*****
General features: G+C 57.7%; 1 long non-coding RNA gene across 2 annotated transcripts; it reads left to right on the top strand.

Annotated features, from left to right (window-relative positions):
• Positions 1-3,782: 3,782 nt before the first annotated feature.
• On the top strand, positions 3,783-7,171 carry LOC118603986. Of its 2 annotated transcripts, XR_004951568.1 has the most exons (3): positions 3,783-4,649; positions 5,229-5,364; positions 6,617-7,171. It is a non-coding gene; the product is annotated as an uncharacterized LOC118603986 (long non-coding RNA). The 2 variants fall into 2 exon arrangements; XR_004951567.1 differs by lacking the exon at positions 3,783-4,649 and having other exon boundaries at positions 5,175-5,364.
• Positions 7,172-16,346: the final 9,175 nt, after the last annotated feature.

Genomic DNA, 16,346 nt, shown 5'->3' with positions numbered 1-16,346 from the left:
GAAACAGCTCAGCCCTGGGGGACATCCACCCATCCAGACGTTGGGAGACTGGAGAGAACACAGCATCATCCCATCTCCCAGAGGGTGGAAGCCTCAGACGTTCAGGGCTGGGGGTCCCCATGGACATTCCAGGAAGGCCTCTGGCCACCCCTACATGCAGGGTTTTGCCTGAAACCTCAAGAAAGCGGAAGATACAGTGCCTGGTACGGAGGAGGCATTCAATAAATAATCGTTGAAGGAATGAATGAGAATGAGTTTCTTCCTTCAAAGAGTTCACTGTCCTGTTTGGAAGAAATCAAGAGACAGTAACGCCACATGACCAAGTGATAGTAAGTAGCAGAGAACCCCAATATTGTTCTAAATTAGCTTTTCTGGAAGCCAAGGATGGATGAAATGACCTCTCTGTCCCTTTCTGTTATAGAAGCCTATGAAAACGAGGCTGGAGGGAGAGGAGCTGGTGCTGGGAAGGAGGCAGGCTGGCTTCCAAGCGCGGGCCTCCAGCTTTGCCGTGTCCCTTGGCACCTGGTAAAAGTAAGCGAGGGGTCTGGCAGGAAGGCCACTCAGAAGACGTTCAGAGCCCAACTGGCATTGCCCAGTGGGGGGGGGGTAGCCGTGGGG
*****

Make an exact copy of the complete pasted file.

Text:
General features: G+C 57.7%; 1 long non-coding RNA gene across 2 annotated transcripts; it reads left to right on the top strand.

Annotated features, from left to right (window-relative positions):
• Positions 1-3,782: 3,782 nt before the first annotated feature.
• On the top strand, positions 3,783-7,171 carry LOC118603986. Of its 2 annotated transcripts, XR_004951568.1 has the most exons (3): positions 3,783-4,649; positions 5,229-5,364; positions 6,617-7,171. It is a non-coding gene; the product is annotated as an uncharacterized LOC118603986 (long non-coding RNA). The 2 variants fall into 2 exon arrangements; XR_004951567.1 differs by lacking the exon at positions 3,783-4,649 and having other exon boundaries at positions 5,175-5,364.
• Positions 7,172-16,346: the final 9,175 nt, after the last annotated feature.

Genomic DNA, 16,346 nt, shown 5'->3' with positions numbered 1-16,346 from the left:
GAAACAGCTCAGCCCTGGGGGACATCCACCCATCCAGACGTTGGGAGACTGGAGAGAACACAGCATCATCCCATCTCCCAGAGGGTGGAAGCCTCAGACGTTCAGGGCTGGGGGTCCCCATGGACATTCCAGGAAGGCCTCTGGCCACCCCTACATGCAGGGTTTTGCCTGAAACCTCAAGAAAGCGGAAGATACAGTGCCTGGTACGGAGGAGGCATTCAATAAATAATCGTTGAAGGAATGAATGAGAATGAGTTTCTTCCTTCAAAGAGTTCACTGTCCTGTTTGGAAGAAATCAAGAGACAGTAACGCCACATGACCAAGTGATAGTAAGTAGCAGAGAACCCCAATATTGTTCTAAATTAGCTTTTCTGGAAGCCAAGGATGGATGAAATGACCTCTCTGTCCCTTTCTGTTATAGAAGCCTATGAAAACGAGGCTGGAGGGAGAGGAGCTGGTGCTGGGAAGGAGGCAGGCTGGCTTCCAAGCGCGGGCCTCCAGCTTTGCCGTGTCCCTTGGCACCTGGTAAAAGTAAGCGAGGGGTCTGGCAGGAAGGCCACTCAGAAGACGTTCAGAGCCCAACTGGCATTGCCCAGTGGGGGGGGGGTAGCCGTGGGG